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      The Feds Are Now Arresting People for Not Paying Their Student Loans

      February 16, 2016

      Photo via Flickr user GotCredit

      It might seem odd in an era defined by stagnant wages and rising income inequality for the long arm of the law to be cuffing Americans who default on their federal student loans. But according to reports out of Texas, that's exactly what's happening.

      Paul Aker, 48, tells the New York Daily News and a local Fox broadcast affiliate that a coterie of heavily armed US Marshals showed up at his door in Houston last Thursday. His alleged crime? Failing to pay Uncle Sam back for a $1,500 student loan he took out to attend Prairie View A&M in 1987, he claims.

      "I say, 'What is this all about?'" he told the Daily News. "They say, 'Shut up, you know what this is all about.' I don't have a clue."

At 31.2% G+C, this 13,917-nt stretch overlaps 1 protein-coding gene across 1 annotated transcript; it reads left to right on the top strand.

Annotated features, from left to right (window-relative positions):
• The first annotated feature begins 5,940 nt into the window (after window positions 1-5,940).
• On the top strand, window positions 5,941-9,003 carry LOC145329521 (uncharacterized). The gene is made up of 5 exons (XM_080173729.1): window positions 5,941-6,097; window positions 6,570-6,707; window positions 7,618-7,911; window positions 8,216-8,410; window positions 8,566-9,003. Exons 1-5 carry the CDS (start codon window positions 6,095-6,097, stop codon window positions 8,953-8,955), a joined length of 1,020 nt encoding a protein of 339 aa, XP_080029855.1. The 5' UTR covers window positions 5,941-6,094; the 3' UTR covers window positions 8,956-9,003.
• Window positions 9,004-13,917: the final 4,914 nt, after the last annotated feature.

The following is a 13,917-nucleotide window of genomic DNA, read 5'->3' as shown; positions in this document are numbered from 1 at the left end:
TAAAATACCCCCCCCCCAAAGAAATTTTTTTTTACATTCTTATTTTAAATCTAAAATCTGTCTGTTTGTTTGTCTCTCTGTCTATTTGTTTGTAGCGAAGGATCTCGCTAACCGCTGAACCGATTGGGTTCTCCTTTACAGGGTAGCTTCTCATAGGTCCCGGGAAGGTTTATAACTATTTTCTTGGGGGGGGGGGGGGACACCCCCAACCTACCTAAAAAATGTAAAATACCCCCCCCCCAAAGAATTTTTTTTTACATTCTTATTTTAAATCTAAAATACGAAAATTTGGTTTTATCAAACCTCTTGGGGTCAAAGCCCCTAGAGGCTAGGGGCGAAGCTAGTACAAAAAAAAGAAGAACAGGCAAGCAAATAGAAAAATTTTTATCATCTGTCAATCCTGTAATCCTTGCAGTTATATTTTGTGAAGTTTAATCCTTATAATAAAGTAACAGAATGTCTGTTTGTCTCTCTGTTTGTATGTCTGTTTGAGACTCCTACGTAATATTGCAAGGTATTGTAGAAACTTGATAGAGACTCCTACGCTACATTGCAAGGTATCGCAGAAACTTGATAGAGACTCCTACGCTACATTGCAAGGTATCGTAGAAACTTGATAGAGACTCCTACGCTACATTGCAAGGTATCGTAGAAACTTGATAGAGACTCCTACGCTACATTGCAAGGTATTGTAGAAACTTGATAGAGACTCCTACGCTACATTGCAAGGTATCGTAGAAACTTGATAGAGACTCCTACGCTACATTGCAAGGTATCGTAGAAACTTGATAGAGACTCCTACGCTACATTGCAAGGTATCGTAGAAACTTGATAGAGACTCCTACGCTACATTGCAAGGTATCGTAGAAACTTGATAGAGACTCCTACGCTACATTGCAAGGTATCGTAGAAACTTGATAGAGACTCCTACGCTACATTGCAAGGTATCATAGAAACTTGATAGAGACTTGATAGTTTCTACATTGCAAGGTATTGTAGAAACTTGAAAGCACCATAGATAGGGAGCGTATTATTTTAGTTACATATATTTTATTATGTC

Marshals apparently later suggested in court their automatic weapons were a safety precaution, and that they had concerns Aker might be armed—which he denies. A local congressman, Democrat Gene Green, told Fox 26 Aker's episode is just the beginning of a broad push by the feds to shop out loans to private debt collectors, who then request help from judges—and the US Marshals.

      The outlet cited a source in the Houston US Marshals office indicating as many as 1,500 more warrants could be coming soon. That's pretty terrifying given that most previous reporting—including from our resident personal finance sage Allie Conti—suggested actually getting arrested over your loans is virtually unheard of. (More likely, experts tend to agree, is seeing your wages garnished.)

      Aker, meanwhile, says he was ordered to pay $5,700, as well as almost $1,300 more for the cost of his detainment. Failure to do so, he claims, could result in another arrest.

      Topics: Crime, Student loans, Default, US Marshals, Texas, Debt, VICE US

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